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Casablanca, not too bad

Casablanca, Jan 6 – Dear diary,

Today I arrived in Casablanca, which, as anyone with the most rudimentary of linguistic skills can tell you literally translates into ‘the white coast’ but, with some license, one could say the blank coast, a name far more befitting of the place than the rather more romantic former.

The first thing that strikes me about the place, other than it’s not too bad airport or not too bad roads is the number of too many, not too bad small buildings in a not too bad cluster where I’m due to stay for the next two weeks that suddenly seem like a lifetime sentence to a gulag with an upgrade for not upsetting the dear leader too much.

The hotel Ibis is a perfect caricature of Casablanca; nothing about it is bad.

The bed, not bad, the TV, cheap but not bad while the toilet and bathroom were….not bad either.

And that’s the thing about Casablanca and I’m beginning to think it may be the thing about Morocco as well. Nothing’s all that bad but nothing’s good either (give me Kenyan extremes any day, at least they have a sense of soul and character about them). The national flag is a not too bad green star on a red backdrop. Can’t imagine that being pregnant with symbolism, but I’ll tell you more about that after I sit down with a local and ask him to relate the mandatory independence struggle story and how their country came to be in the jam that it’s in, that all African expatriates feel obliged to share with each other.

When I think of this place, I try and imagine what inspired anyone to film a classic like ‘Gone with the wind’ here.

Casablanca (the movie) evokes images of passion and excitement and Arabian nights romance, Humphrey Bogart and his suave one liners, that leave anyone with a soul not made of blank grade II copier paper, with a sense of nostalgia, for better, more innocent and more romantic times gone by.

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Casablanca (the place) leaves you with no such impression.

I’m chuckling to myself when after a short lap around the block, I decide to go back to my hotel room, because I’m thinking about asking the concierge for a three- pin adapter for my laptop.

Chuckling because I think that it must be absurd to even imagine, that in this most bleak of places, consideration of such details is something that one can rationally expect.
To distract myself, and provide the only kind of entertainment I can foresee myself having over the next two weeks, I indulge in a thought experiment, asking myself what kind of person it would take to design and build a place like Casablanca from scratch (or at least the quarter of it that I find myself so fortunate to be in).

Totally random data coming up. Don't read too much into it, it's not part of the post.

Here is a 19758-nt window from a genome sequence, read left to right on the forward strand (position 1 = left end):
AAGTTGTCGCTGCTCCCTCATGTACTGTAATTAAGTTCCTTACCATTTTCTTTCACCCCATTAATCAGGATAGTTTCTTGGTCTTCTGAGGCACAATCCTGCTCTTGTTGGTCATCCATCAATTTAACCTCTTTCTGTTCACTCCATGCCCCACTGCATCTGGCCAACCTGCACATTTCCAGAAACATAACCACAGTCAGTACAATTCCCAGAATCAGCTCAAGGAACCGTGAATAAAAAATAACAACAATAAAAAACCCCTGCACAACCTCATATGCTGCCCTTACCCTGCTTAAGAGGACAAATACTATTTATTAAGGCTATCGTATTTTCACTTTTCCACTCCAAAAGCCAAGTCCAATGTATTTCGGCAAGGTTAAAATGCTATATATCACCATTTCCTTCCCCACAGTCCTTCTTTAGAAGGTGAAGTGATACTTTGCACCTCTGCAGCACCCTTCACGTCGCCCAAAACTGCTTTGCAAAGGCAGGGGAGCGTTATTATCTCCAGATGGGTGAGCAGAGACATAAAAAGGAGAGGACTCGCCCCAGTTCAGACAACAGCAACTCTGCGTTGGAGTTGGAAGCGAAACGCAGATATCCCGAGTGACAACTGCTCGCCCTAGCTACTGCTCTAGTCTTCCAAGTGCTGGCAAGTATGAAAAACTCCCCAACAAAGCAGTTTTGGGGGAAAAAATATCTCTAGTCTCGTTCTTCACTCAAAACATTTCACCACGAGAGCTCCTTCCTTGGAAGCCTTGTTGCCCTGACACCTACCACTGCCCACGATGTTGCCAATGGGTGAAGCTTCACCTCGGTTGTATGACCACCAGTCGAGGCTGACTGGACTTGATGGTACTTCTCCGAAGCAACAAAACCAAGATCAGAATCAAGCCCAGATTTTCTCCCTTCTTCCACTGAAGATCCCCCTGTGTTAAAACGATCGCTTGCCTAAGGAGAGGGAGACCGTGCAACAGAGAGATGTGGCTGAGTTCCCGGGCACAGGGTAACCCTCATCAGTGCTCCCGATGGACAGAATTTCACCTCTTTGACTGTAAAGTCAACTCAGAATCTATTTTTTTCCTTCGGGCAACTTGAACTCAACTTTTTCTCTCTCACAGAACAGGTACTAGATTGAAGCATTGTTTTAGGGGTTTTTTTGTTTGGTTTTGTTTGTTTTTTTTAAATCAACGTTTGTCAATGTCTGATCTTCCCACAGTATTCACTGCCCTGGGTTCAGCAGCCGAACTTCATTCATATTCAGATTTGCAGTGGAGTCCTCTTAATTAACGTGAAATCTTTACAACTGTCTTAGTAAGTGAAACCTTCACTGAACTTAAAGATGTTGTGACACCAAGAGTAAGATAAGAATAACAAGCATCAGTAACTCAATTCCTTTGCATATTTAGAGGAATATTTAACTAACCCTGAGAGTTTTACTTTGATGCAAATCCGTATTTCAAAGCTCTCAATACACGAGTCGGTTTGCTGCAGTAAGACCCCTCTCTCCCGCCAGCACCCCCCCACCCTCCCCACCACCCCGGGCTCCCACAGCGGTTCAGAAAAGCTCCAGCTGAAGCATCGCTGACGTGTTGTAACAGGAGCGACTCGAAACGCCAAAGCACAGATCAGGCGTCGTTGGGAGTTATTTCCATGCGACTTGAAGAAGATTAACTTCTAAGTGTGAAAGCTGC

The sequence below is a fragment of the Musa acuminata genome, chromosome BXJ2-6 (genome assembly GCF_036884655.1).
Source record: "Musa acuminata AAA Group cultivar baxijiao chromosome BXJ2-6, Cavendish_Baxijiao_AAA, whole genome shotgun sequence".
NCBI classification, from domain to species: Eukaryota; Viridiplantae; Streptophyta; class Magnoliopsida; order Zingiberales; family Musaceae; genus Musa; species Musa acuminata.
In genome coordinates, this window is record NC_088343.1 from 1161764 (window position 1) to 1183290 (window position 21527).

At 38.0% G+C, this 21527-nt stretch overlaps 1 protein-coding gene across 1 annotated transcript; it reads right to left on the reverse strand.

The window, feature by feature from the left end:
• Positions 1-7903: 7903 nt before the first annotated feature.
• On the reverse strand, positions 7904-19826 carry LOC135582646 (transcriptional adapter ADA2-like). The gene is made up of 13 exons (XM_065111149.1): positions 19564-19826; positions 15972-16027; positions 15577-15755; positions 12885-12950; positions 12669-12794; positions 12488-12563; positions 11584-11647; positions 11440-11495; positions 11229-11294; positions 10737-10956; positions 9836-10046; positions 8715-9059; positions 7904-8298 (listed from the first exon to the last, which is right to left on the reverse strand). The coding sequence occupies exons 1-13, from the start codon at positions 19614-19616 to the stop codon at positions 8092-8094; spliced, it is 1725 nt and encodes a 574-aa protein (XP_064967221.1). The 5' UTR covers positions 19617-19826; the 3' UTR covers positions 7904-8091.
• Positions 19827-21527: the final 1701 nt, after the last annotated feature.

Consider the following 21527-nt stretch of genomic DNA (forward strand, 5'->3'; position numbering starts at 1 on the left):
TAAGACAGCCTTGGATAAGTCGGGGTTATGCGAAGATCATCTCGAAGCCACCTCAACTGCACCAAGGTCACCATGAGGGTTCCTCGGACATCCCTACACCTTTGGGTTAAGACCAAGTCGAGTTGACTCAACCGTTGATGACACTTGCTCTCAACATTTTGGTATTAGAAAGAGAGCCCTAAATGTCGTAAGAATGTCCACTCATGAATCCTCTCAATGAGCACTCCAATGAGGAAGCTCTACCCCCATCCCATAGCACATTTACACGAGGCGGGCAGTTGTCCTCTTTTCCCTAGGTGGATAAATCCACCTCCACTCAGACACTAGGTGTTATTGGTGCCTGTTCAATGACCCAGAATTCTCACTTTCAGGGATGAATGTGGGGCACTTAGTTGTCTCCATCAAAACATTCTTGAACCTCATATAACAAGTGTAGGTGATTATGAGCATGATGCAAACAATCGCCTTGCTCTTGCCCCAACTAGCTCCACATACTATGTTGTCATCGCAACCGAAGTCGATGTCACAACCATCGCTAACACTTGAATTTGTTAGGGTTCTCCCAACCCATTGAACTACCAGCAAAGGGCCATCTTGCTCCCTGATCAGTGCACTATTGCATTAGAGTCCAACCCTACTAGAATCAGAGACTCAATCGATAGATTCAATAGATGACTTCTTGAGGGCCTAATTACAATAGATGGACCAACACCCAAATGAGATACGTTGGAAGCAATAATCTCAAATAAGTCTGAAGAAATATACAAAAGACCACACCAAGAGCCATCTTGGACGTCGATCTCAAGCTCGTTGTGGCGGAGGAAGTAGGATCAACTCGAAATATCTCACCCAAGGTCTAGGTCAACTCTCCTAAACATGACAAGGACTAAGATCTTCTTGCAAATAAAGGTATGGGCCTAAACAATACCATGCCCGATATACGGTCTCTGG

I think of an exile from Siberia, a Slav, pasty skinned as the most white of Russians come, because it is fitting that he should appear to be a person that is but half a heartbeat away from the afterlife and none too bothered about that fact given his experience of this life.
The man should have had his mind erased in a Stalin-era experimental KGB memory-erasure machine or drug, devised to rid western returnees to the communist paradise of the east of all exposure to variety and colour and the full richness of life, normally lived.

To ensure no dangerous new sparks of inspiration, this man, prior to being handed the assignment, should have been locked in a plain white room and fed on only flour (plain white) and vodka, (clear) for a month (because I doubt it would be medically possible to do this for much longer).

At the end of this ordeal, the man should be handed a blank piece of A1 paper, a sharpened white HB pencil (because that’s not too bad for either drawing or shading) by a white haired doctor in a white robe and given a single instruction (in Russian) – ‘city’.

It’s only by an experiment of this kind that we can establish whether there is colour and imagination innate in the human soul or that it is critical that we strive to put it there, lest someone else thinks of building another city like this.

At this point I’ve made my way back to the imaginatively named Ibis hotel (ee-bis in local, aye-bis to those who know it’s the name of a bird) and just to amuse myself ask for that three pinned adaptor.

Shock-horror! The lady actually says she might have one for me and picks up the phone to call someone about it.

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“Oh I’m sorgh-ee we’re out but you can get one at the metgh-oo” (a giant metal warehouse I was lucky enough to find) to which I reply; “ah yes, but that would take some Dirhams and you told me you were out of those too.”

“Ah yes, I’m sorgh-ee.”

Oh well, not bad for effort.

A nearby gentleman (whom judging from his grey hairs must have been here before) offers me his (such kindness from 21st century human can only be a result of having lived through a place like this oneself) and I begin to think, that maybe I should give it a chance and see where the next few days lead.

For now, it’s time to leave some blank space in my diary and hope I get to fill with more colour than the carte blanche of Morroco’s white coast.

Kenyan traveler.


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